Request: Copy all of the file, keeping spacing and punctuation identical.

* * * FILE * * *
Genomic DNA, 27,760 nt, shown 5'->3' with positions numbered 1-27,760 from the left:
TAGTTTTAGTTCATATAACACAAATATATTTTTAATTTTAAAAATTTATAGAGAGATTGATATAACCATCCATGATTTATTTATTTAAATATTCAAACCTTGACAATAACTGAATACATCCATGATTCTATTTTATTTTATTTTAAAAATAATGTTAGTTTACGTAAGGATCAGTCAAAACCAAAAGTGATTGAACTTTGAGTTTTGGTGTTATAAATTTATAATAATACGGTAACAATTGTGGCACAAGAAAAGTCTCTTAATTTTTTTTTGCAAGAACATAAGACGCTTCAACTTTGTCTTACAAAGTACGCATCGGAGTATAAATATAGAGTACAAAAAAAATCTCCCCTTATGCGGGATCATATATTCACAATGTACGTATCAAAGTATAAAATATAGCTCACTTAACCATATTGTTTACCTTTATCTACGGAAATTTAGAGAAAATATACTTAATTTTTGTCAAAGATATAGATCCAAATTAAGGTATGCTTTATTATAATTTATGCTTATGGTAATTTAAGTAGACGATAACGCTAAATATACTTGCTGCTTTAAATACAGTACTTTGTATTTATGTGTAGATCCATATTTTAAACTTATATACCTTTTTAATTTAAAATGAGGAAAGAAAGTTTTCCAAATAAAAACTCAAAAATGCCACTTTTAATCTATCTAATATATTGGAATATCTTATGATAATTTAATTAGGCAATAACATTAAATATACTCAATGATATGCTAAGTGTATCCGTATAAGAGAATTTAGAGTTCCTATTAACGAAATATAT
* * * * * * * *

Genomic DNA, 27,760 nt, shown 5'->3' with positions numbered 1-27,760 from the left:
TAGTTTTAGTTCATATAACACAAATATATTTTTAATTTTAAAAATTTATAGAGAGATTGATATAACCATCCATGATTTATTTATTTAAATATTCAAACCTTGACAATAACTGAATACATCCATGATTCTATTTTATTTTATTTTAAAAATAATGTTAGTTTACGTAAGGATCAGTCAAAACCAAAAGTGATTGAACTTTGAGTTTTGGTGTTATAAATTTATAATAATACGGTAACAATTGTGGCACAAGAAAAGTCTCTTAATTTTTTTTTGCAAGAACATAAGACGCTTCAACTTTGTCTTACAAAGTACGCATCGGAGTATAAATATAGAGTACAAAAAAAATCTCCCCTTATGCGGGATCATATATTCACAATGTACGTATCAAAGTATAAAATATAGCTCACTTAACCATATTGTTTACCTTTATCTACGGAAATTTAGAGAAAATATACTTAATTTTTGTCAAAGATATAGATCCAAATTAAGGTATGCTTTATTATAATTTATGCTTATGGTAATTTAAGTAGACGATAACGCTAAATATACTTGCTGCTTTAAATACAGTACTTTGTATTTATGTGTAGATCCATATTTTAAACTTATATACCTTTTTAATTTAAAATGAGGAAAGAAAGTTTTCCAAATAAAAACTCAAAAATGCCACTTTTAATCTATCTAATATATTGGAATATCTTATGATAATTTAATTAGGCAATAACATTAAATATACTCAATGATATGCTAAGTGTATCCGTATAAGAGAATTTAGAGTTCCTATTAACGAAATATAT